We have a simple vest set that has seen years of use. These are also worth the room to bring if you have an age range of kids too, they’re great for small to tall!
2. Bocce Ball
Bocce ball is the first game we set up at the campsite and the last one to go down. Just find a flat area, and this small and easy packable game is ready to go. It plays in quick rounds, isn’t loud, and is the best way to have a chill-out type of afternoon (like when parents are napping!).
3. Corn Hole
Old-fashioned maybe, but truly standing the test of time, corn hole is a fun camping game for the whole family. If you’ve got more than one teen and leave them to it, trust they will make it competitive.
4. Card Games for Teens
Cards are perfect for bringing camping, they’re small, light, and can offer a variety of games in one deck. They also work great for sitting around a picnic table or if you need to stay covered during heavy rainy days.
Here are some great card games for teens:
Cap: You’ll likely recognize this game that we called a different name growing up. Each player starts with 7 cards, and you go around the table laying down one or a number of cards that are supposed to be in order from Ace to King. If you don’t have the right cards, you must lie, if someone calls out your lie by saying “Cap!”, then you take the whole stack of cards. If they call you out and they are wrong, they take the whole stack of cards. The first person with an empty hand wins.
Hand and Foot: Now that your kids are older, bring on the harder card games! Teach them to play hand and foot for a fast-paced card game that will have everyone laughing as hard as they are rushing! Need a brush up on the rules? Check out this video tutorial that shows how to play and the rules.
Pit: For those who like an opportunity to yell because they are outside, Pit is nice because it can fit any number of people and you can even play it standing up. You just hold out the cards you want to trade and yell the number until someone exchanges with you. Bring your energy!
Mushroom Cats: For teens with low-key energy, this simple game is perfect. It has beautiful art and will reinforce some mushroom identification while you play it. Plus, cats! This is also a great camping game to incorporate younger siblings too.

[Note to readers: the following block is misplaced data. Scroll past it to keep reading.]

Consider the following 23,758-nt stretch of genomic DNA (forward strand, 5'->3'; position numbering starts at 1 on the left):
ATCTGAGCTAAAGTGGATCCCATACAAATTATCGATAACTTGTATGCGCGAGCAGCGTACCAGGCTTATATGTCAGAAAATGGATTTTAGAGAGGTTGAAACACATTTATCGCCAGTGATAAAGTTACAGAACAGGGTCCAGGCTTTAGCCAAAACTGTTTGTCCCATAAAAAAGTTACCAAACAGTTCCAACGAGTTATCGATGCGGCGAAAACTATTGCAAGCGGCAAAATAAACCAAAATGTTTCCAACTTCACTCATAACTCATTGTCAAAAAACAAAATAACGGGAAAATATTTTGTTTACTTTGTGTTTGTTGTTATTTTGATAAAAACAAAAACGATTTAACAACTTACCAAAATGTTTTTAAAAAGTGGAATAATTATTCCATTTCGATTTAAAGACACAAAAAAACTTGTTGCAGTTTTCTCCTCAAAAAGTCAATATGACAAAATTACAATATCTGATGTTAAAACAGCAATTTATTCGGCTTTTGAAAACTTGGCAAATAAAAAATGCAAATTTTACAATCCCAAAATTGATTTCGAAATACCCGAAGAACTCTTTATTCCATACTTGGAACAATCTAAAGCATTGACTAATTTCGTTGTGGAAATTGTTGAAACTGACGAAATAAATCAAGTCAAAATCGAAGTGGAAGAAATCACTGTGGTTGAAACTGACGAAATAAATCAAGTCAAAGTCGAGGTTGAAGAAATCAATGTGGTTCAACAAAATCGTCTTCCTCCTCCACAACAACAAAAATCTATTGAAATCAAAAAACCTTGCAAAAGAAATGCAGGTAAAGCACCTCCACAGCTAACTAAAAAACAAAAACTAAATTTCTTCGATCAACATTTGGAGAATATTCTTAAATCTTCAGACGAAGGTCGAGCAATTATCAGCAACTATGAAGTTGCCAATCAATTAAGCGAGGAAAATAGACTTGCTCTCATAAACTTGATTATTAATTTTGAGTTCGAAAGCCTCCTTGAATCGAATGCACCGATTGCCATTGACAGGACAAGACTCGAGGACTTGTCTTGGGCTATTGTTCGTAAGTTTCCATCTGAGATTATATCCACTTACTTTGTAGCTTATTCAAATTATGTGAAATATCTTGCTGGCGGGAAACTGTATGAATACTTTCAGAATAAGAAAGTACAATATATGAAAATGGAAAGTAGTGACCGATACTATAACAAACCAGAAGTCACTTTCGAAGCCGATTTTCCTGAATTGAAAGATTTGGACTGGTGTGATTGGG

Hygge: This is a wonderful conversation-starting game that is a great way to get talking around a campfire with your teens. Get cozy and chat, but most of all listen to them.
5. Camping Board Games
In my family, board games always play a major role during any vacation or holiday. When it comes to fun things to bring camping though, we often don’t have room to pack big boxy games. Here are a few games we squeeze into duffle bags and car trunks.
Banana Grams: Similar to Scrabble, but quicker and smaller, this word game packs into a small banana-sized bag. The rounds go quickly, and the tiles are great for any day that is too windy for cards.
Wildcraft: This is a smaller board game that is great for kids of all ages, so you can include the younger kids too. Wildcraft is an herbal adventure game that is a perfect way for kids (and adults!) to learn about healing herbs and wild edible plants. I highly recommend it!
Boggle: Another older game, perfect for wordies, this is one that is great to get teens playing.
Without needing to pack anything, charades are great for teens to get their imagination working. We like to choose a theme and then each do a round. With teens it’s fun to let them choose the theme, then you are in their world.
It could be anything from Dr. Who to famous influencers, video game characters, or whatever they are into! When incorporating younger kids, of course, this fun game will have to be adjusted.
My daughter loves mushroom charades, but my older kids only have about one round of that in them. It’s ok to divide into groups when necessary to keep everyone at their current level of interest.
7. Obstacle Course
Use any items found in nature to create an obstacle course that’s just challenging enough to engage each member of the group. Tailor it to the general skill level of the group. Teens can compete individually or in teams. They probably won’t have any trouble creating a course, but they may need an adult to keep it from getting dangerous.
Nighttime Camping Fun
For some reason, teens tend to be up late and love all things nighttime. In my experience, it is best to just go with the flow and have fun with it! If you are out of the phase of having younger kids, I’m here to tell you that teens are the best age to take camping. Try some of these different activities for big kids and see why.
1. Flashlight Tag
Tag is a classic game, and adding flashlights is a fun way to enjoy warm camping evenings. Bring your flashlights and head out to a spot that won’t bother other campers once it’s getting dark. Agree on a “home base” spot, and whoever is IT waits there with their flashlight and counts.
Once done, the person who is IT hunts around with their light to locate others, shines the light on them, and calls their name. The person called is out and goes back to home base.
2. Hide and Glow Seek
Designate an area with trees or other nature hiding spots, and don some glow sticks necklaces, bracelets, or crowns. Proceed like regular hide and seek, but in the dark with a glow!
3. Lightsaber Fight
Of course, this can happen any time of day. But if you’ve got a Star Wars fan who can stay up late, I definitely recommend bringing any toy light sabers or glow swords to bring out the fun for big kids after dark! Best part? Most lightsabers fold down small enough to pack lightly. Win!
4. Spooky Stories
Teens can get really scary with spooky campfire stories. Great fun that requires nothing extra to pack, grab some s’more fixings and a flashlight to put under their chin, and get some scary stories going around the fire.
Story dice can make for great starter stories for those who have trouble getting started.
5. Finding Constellations